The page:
From The Scientist, 1 October 2019:
As droughts go, the one plaguing the antidepressant drug development landscape for the past few decades has been noteworthy. Since the advent of serotonin and norepinephrine reuptake inhibitors in the 1980s and 1990s, there has been a dearth of new pharmacological therapies for mood disorders, says psychiatrist Samantha Meltzer-Brody, director of the University of North Carolina’s Perinatal Psychiatry Program. “The same medications largely that were there when I went to medical school a long time ago were still the ones we’ve been using.”
Given this state of affairs, Meltzer-Brody says she had the “most modest” of expectations a few years ago when she got involved in the first clinical trial testing a new drug, SAGE-547, for postpartum depression. Developed by Massachusetts-based Sage Therapeutics, SAGE-547 is a solution of allopregnanolone, a neuroactive metabolite of the sex hormone progesterone, which plays key roles in the female reproductive system.
Progesterone and allopregnanolone levels peak during the third trimester of pregnancy, then crash immediately after delivery. Preclinical data suggested the drop in allopregnanolone could be a trigger for postpartum depression in some women. The company-funded trial involved administering SAGE-547 to a handful of patients with postpartum depression as an intravenous infusion over 48 hours.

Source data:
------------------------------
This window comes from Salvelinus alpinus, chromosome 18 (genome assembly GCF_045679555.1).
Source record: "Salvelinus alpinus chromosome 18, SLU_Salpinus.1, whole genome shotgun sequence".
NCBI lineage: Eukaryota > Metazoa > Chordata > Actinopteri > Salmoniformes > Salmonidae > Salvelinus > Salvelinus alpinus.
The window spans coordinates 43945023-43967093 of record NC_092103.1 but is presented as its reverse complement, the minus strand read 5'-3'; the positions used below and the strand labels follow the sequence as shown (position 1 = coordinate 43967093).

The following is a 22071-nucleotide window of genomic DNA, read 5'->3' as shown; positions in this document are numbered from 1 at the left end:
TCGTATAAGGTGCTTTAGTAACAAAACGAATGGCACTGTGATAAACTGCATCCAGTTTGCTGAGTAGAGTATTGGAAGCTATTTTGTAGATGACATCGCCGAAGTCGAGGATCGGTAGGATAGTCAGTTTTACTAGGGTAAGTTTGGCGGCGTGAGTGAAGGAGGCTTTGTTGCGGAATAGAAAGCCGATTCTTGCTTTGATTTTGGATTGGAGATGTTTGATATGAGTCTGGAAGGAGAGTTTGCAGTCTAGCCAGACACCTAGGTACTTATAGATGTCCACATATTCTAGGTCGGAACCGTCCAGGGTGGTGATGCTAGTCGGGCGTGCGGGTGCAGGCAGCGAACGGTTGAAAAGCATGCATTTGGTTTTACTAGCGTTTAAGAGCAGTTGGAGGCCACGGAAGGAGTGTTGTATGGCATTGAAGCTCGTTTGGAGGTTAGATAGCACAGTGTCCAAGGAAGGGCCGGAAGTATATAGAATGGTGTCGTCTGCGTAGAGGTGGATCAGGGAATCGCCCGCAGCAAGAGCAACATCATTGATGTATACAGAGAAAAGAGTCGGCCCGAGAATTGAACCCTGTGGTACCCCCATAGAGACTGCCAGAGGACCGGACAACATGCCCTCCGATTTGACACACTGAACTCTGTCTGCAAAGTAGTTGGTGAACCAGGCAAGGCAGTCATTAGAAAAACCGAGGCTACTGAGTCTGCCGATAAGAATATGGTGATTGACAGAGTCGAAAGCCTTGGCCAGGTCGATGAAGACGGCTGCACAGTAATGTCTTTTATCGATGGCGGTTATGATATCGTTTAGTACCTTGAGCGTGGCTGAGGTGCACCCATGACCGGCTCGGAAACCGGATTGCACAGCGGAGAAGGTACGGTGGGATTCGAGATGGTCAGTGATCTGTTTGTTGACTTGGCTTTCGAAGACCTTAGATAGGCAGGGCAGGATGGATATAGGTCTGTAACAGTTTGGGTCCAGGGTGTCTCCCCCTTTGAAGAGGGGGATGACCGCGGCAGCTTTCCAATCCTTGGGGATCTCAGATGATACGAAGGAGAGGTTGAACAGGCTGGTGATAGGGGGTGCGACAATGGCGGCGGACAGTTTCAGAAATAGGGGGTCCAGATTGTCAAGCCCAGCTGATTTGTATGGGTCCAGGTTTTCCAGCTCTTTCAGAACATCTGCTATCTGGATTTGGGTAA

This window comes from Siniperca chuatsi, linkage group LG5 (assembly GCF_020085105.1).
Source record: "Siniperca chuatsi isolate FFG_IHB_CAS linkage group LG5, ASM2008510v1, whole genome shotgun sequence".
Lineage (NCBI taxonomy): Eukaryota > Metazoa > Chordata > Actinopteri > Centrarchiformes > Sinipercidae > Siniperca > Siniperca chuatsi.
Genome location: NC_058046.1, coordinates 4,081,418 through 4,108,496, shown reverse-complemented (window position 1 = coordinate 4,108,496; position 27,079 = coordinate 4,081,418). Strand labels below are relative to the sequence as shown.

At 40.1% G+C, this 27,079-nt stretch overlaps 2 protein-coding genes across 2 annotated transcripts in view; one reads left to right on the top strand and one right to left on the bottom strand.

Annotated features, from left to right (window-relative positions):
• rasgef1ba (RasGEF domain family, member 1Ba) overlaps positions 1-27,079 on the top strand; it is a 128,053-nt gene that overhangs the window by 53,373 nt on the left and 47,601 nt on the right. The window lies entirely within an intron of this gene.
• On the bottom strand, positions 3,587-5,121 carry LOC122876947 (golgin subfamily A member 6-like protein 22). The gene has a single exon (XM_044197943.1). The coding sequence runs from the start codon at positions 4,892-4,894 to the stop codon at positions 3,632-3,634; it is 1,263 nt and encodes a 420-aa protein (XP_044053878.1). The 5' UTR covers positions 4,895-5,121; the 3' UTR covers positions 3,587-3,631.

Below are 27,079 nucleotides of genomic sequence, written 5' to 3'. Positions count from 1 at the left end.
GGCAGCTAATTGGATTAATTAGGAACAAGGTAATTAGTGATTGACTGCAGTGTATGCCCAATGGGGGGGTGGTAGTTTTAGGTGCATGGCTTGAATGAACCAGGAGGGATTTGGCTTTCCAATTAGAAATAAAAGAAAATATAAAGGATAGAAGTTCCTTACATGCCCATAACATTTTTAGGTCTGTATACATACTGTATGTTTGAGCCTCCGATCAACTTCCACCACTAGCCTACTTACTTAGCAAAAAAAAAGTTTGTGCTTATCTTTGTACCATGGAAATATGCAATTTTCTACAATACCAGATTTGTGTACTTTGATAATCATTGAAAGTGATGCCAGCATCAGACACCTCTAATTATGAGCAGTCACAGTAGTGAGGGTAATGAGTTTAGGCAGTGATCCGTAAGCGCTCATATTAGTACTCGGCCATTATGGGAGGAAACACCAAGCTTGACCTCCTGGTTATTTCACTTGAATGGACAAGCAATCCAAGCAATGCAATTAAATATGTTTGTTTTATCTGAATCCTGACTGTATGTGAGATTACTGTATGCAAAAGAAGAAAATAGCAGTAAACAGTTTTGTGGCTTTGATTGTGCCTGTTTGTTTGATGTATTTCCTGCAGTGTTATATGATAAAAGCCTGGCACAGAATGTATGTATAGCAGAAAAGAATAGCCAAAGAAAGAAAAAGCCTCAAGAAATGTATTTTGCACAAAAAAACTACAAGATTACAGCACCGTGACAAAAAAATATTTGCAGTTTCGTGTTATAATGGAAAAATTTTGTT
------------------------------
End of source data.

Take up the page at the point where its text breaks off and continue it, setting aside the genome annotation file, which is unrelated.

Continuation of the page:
The response in the first patient treated with SAGE-547 was dramatic. From being withdrawn and depressed with no appetite before treatment, she began smiling, talking, eating, and interacting, Meltzer-Brody says. “After that first patient, we thought either that’s one heck of a placebo or maybe there’s a signal.” Three more patients were treated, with similar results. Known by the generic name brexanolone, the drug sped through Phase 2 and Phase 3 trials before being approved by the US Food and Drug Administration (FDA) on March 19.
Now marketed by Sage Therapeutics as Zulresso, the therapy is the vanguard of a new wave of antidepressants. Although the path to market hasn’t been straightforward for all drug candidates, these treatments are known for being fast-acting and effective, and have fewer side effects than previous therapies. These improvements are reflected in the price tag: the first of these new antidepressants to reach the market—Zulresso and Janssen Pharmaceuticals’ Spravato (esketamine), approved just two weeks earlier for major depressive disorder—cost up to tens of thousands of dollars for a course of treatment. Read more.